A lot of discussion of racism these days centers upon politics at the highest level, institutionalized racist norms, and white supremacist violence. But individual racism is still alive and well in America.
That is what a black student discovered when her roommate accidentally sent a text message to her that was about her.
It featured an appalling use of the n-word. But the white student who sent it is desperately claiming that autocorrect is to blame.
This deeply unsettling story begins with a pleasant if somewhat anxious exchange via text messages.
"Hey Courtney! My name is Nwamaka," the blue text bubbles say. "I wanted to introduce myself since I am going to be your new roommate."
"Hey!" Courtney replies. "Did you just call me? So sorry lol my phone is on silent."
Some people have their phones making noise all of the time and . . . I'm not sure how they stand it. That said, Courtney may have just been uncomfortable answering an unexpected call.
Nwamaka explains: "It was an accident!"
"Haha it's all good," Courtney replies. "I went to add you as a contact and I accidentally called you too."
That is all well and good ... until the next gray text bubble from Courtney.
"Her insta looks pretty normal," Courtney writes. "Not too n-----ish."
Yes, that was her using the n-word. With -ish as a suffix. We wish that she were saying needlefish or something, but no.
"OMG I am so sorry!" Courtney immediately wrote. "Holy crap."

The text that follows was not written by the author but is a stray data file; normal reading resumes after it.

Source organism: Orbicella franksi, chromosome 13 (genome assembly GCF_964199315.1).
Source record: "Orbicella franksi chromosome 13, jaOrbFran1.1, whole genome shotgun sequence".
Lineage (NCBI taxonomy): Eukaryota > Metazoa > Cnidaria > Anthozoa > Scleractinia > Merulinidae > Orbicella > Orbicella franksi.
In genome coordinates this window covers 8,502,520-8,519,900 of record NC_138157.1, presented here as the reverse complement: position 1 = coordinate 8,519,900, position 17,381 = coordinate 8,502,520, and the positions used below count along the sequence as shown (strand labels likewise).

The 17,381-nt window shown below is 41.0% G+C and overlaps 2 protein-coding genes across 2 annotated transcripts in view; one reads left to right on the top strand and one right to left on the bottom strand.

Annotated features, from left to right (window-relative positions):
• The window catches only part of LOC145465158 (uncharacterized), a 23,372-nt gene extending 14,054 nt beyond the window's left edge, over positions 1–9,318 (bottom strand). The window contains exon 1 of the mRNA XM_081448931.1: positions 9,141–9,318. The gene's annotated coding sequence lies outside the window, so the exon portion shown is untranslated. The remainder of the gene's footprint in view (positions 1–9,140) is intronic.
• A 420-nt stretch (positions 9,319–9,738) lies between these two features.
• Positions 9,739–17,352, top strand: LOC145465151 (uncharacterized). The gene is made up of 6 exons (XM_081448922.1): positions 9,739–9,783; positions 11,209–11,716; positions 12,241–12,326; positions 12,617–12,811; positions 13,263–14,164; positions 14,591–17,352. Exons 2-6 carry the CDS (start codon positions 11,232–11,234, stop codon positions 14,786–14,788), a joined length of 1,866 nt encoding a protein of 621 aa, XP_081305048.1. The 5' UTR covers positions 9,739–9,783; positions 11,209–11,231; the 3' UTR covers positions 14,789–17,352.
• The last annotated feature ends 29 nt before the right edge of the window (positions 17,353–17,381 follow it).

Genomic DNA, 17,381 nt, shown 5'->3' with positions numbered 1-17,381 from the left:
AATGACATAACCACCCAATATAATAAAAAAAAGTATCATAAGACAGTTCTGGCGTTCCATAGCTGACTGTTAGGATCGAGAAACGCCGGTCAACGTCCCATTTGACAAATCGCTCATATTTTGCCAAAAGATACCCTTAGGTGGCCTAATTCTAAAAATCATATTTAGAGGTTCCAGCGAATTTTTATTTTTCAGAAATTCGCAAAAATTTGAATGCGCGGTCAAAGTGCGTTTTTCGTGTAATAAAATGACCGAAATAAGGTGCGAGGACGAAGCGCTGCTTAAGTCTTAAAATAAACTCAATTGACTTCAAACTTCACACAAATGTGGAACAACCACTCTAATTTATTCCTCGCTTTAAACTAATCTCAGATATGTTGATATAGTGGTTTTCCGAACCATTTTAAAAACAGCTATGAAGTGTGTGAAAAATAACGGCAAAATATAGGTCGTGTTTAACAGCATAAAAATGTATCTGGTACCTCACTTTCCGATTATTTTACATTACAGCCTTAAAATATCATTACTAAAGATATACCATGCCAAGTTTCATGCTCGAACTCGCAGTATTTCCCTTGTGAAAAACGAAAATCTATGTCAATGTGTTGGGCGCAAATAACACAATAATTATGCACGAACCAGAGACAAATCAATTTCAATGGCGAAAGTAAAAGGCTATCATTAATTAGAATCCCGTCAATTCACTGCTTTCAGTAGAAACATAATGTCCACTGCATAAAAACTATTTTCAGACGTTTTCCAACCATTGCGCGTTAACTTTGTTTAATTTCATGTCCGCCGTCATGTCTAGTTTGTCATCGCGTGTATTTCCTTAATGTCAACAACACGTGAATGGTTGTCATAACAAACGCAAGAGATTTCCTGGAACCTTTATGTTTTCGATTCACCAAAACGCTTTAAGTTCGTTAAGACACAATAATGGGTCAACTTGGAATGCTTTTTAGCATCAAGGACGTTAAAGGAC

"Damn spell check," Courtney says, blaming her phone's autocorrect function for conjuring the literal worst word in the English language. "I did NOT mean to say that."
Courtney then attempts to assure Nwamaka that she totally didn't write the n-word.
"I was texting Hannah and I meant to say 'triggerish,'" she claims.
Triggerish is, notably, not a word. People use new words all of the time (I say yeet at least three times a week), but it's difficult to see how anything else makes sense in this sentence.
"Meaning like you seem really cool," Courtney pleads. "Nothing that triggered a red flag."
Uh, we sort of see that. Though there's a huge hole in this argument still.
Courtney then says: "I am so embarrassed! I apologize."
It was not Nwamaka who made the screencaps of their conversation go viral. That was her friend, Dajah Morrison, who was outraged over the texts that her friend received.
"Triggerish is not a word at all," Dahah told WSAV. "The closest word to that is triggerfish. So for her to cover those things up, it just didn't add up."
Many have pointed out that there's another layer to Courtney's words.
Have you ever tried to write the word f--k on a phone for the past few years? Android or iPhone, it doesn't matter.
Your phone is going to try to turn your word into duck. People commenting on this story have noted that, though they've had their share of autocorrect embarrassments, they've never seen the phone "correct" to a slur.
A lot of autocomplete or autocorrect style programs learn based upon a person's writing habits. Some have said that, at best, Courtney is suggesting that she uses the n-word a lot in other conversations.
Which is ... not much better.
As you can see in the attached image, Georgia Southern released a statement apologizing for the incident.
"The use of such racist comments is offensive and unacceptable and in no way reflects the attitudes or values of Georgia Southern University," the letter says.
The statement continues: "To be clear, there is no place for bigotry or racism on our campuses."
There is no mention of any disciplinary action being taken towards Courtney over her allegedly accidental slur.
For the rest of us, this is a great time to remember that those of us who are not black should not use the n-word. Not ending with an -er or with an -a.
Not in text messages. Not in conversation. Not on political signs. And no, not even when we're singing along with music.